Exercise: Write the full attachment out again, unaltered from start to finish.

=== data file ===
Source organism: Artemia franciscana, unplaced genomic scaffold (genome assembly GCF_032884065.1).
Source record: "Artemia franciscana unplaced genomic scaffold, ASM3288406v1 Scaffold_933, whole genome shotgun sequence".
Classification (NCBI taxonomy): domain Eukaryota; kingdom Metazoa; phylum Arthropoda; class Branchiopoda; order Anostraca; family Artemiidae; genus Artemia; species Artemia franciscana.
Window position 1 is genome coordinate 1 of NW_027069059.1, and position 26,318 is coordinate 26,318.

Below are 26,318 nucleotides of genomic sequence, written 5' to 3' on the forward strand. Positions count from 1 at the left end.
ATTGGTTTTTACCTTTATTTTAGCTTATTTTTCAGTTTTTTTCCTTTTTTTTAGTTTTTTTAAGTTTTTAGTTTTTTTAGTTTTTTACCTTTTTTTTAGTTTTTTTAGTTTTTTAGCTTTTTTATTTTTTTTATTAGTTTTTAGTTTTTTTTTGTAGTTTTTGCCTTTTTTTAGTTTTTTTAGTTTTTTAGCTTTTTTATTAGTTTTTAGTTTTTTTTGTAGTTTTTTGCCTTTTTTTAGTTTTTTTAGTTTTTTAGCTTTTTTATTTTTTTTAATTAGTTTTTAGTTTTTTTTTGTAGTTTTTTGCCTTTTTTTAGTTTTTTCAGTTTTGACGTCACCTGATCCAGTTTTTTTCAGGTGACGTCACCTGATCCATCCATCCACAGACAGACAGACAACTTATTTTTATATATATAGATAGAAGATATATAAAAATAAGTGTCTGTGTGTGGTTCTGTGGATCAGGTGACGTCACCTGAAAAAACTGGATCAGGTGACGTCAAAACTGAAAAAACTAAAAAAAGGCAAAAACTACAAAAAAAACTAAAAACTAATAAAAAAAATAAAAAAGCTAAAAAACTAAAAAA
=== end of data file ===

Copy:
Source organism: Artemia franciscana, unplaced genomic scaffold (genome assembly GCF_032884065.1).
Source record: "Artemia franciscana unplaced genomic scaffold, ASM3288406v1 Scaffold_933, whole genome shotgun sequence".
Classification (NCBI taxonomy): domain Eukaryota; kingdom Metazoa; phylum Arthropoda; class Branchiopoda; order Anostraca; family Artemiidae; genus Artemia; species Artemia franciscana.
Window position 1 is genome coordinate 1 of NW_027069059.1, and position 26,318 is coordinate 26,318.

Below are 26,318 nucleotides of genomic sequence, written 5' to 3' on the forward strand. Positions count from 1 at the left end.
ATTGGTTTTTACCTTTATTTTAGCTTATTTTTCAGTTTTTTTCCTTTTTTTTAGTTTTTTTAAGTTTTTAGTTTTTTTAGTTTTTTACCTTTTTTTTAGTTTTTTTAGTTTTTTAGCTTTTTTATTTTTTTTATTAGTTTTTAGTTTTTTTTTGTAGTTTTTGCCTTTTTTTAGTTTTTTTAGTTTTTTAGCTTTTTTATTAGTTTTTAGTTTTTTTTGTAGTTTTTTGCCTTTTTTTAGTTTTTTTAGTTTTTTAGCTTTTTTATTTTTTTTAATTAGTTTTTAGTTTTTTTTTGTAGTTTTTTGCCTTTTTTTAGTTTTTTCAGTTTTGACGTCACCTGATCCAGTTTTTTTCAGGTGACGTCACCTGATCCATCCATCCACAGACAGACAGACAACTTATTTTTATATATATAGATAGAAGATATATAAAAATAAGTGTCTGTGTGTGGTTCTGTGGATCAGGTGACGTCACCTGAAAAAACTGGATCAGGTGACGTCAAAACTGAAAAAACTAAAAAAAGGCAAAAACTACAAAAAAAACTAAAAACTAATAAAAAAAATAAAAAAGCTAAAAAACTAAAAAA